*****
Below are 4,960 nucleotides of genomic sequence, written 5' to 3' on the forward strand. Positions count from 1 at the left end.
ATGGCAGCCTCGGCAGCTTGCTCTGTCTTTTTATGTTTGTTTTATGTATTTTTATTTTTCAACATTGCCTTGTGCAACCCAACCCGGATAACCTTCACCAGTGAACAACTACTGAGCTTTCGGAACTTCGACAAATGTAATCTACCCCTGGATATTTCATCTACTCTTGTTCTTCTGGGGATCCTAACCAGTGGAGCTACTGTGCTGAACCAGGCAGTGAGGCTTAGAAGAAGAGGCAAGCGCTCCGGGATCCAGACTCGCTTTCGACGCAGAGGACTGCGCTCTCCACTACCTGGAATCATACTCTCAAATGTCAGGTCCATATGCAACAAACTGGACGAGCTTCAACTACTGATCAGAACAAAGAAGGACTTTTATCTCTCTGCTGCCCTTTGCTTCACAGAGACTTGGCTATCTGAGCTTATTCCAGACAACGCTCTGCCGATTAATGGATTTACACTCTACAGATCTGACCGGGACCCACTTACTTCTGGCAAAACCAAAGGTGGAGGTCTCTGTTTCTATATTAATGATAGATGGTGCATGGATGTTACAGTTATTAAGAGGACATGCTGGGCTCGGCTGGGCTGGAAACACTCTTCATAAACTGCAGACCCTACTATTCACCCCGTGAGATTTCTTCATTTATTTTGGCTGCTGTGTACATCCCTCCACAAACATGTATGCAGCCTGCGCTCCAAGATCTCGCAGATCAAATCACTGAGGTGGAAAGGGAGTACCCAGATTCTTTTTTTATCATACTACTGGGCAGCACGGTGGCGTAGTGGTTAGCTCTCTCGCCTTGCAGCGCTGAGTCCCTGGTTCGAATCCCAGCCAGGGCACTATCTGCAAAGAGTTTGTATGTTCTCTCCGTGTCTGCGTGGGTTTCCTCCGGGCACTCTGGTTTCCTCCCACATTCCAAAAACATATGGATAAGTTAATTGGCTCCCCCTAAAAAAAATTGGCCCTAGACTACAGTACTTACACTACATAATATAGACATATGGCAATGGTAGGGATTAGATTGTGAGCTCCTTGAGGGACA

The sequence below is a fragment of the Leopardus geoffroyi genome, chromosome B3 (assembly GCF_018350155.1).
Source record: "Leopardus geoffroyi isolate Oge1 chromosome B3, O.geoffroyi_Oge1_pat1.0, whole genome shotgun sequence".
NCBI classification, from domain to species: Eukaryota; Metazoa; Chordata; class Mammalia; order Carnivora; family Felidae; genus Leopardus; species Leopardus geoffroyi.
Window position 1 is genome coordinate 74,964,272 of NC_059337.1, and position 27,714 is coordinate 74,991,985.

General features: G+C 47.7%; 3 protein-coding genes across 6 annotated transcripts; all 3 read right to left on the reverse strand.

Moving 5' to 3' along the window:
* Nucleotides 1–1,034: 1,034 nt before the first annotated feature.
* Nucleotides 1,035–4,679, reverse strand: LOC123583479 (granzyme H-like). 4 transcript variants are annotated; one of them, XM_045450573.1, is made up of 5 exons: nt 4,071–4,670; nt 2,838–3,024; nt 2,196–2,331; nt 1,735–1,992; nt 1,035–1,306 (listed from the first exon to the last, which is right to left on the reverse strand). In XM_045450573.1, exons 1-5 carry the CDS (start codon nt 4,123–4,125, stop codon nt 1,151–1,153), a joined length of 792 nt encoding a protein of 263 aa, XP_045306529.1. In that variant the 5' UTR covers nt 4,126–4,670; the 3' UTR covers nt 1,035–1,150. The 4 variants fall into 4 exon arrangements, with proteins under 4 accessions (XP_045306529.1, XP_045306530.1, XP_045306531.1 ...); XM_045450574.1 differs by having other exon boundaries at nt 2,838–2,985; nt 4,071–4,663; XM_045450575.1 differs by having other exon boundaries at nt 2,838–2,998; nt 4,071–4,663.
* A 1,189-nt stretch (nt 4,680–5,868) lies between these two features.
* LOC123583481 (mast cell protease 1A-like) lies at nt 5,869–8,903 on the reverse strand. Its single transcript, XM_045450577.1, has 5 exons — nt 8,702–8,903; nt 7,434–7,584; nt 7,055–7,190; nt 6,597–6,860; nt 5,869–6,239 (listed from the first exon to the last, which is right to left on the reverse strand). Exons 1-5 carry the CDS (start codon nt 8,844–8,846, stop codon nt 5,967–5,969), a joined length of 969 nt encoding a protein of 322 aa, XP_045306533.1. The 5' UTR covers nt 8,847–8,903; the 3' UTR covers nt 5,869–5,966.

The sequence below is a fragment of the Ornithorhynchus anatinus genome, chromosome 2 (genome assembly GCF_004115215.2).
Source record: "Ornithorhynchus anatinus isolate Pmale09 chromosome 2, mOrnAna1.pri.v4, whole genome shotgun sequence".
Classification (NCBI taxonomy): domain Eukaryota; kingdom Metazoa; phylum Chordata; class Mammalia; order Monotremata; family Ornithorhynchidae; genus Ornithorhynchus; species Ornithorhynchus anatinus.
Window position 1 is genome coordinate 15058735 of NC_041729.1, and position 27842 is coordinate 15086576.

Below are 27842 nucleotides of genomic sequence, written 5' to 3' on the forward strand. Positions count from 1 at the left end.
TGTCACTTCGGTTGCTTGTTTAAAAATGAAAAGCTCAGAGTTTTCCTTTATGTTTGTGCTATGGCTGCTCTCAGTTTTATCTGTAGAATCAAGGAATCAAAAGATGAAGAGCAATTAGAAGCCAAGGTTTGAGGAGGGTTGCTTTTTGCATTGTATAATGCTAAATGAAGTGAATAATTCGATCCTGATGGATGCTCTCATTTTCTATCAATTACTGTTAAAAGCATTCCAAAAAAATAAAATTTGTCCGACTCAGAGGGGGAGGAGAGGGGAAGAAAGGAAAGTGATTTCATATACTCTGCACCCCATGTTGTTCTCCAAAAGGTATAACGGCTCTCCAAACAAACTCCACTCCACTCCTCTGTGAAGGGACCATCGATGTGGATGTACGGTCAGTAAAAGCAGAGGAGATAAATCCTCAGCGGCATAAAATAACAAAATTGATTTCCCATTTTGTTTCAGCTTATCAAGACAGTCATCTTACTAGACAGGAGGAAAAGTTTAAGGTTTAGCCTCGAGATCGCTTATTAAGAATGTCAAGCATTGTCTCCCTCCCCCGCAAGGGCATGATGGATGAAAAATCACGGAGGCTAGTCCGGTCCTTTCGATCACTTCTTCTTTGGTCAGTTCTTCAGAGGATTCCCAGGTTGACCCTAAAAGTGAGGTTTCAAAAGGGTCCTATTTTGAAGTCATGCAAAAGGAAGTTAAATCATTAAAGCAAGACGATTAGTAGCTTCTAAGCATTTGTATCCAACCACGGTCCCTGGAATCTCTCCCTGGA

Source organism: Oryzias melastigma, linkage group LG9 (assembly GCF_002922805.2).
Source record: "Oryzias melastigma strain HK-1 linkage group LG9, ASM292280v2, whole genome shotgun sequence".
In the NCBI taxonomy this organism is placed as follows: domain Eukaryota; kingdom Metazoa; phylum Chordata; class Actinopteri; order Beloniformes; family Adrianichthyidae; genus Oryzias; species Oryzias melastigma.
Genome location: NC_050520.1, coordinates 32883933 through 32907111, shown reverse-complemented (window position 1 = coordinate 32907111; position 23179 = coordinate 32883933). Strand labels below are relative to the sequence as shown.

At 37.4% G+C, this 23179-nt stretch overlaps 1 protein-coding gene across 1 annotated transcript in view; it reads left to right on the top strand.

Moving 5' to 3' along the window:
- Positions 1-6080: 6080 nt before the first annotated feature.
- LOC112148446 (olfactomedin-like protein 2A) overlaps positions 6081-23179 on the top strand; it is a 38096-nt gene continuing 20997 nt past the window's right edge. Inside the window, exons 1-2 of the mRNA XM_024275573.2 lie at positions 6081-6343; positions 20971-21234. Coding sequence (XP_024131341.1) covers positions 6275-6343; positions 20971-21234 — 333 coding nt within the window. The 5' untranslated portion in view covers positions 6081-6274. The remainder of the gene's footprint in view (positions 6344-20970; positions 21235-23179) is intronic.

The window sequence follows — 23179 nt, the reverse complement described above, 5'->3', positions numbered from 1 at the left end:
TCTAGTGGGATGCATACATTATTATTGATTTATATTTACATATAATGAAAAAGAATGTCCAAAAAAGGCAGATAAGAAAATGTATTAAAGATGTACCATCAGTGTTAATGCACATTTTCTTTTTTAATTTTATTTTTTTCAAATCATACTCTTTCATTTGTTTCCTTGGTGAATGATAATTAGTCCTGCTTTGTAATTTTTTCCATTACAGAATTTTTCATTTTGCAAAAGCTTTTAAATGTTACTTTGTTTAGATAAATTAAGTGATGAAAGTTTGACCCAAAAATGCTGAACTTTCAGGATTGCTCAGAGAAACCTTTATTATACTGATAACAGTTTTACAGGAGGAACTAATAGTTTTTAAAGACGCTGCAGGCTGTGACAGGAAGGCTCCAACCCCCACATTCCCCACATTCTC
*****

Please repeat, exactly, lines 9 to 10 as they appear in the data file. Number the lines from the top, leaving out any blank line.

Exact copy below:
* Nucleotides 1–1,034: 1,034 nt before the first annotated feature.
* Nucleotides 1,035–4,679, reverse strand: LOC123583479 (granzyme H-like). 4 transcript variants are annotated; one of them, XM_045450573.1, is made up of 5 exons: nt 4,071–4,670; nt 2,838–3,024; nt 2,196–2,331; nt 1,735–1,992; nt 1,035–1,306 (listed from the first exon to the last, which is right to left on the reverse strand). In XM_045450573.1, exons 1-5 carry the CDS (start codon nt 4,123–4,125, stop codon nt 1,151–1,153), a joined length of 792 nt encoding a protein of 263 aa, XP_045306529.1. In that variant the 5' UTR covers nt 4,126–4,670; the 3' UTR covers nt 1,035–1,150. The 4 variants fall into 4 exon arrangements, with proteins under 4 accessions (XP_045306529.1, XP_045306530.1, XP_045306531.1 ...); XM_045450574.1 differs by having other exon boundaries at nt 2,838–2,985; nt 4,071–4,663; XM_045450575.1 differs by having other exon boundaries at nt 2,838–2,998; nt 4,071–4,663.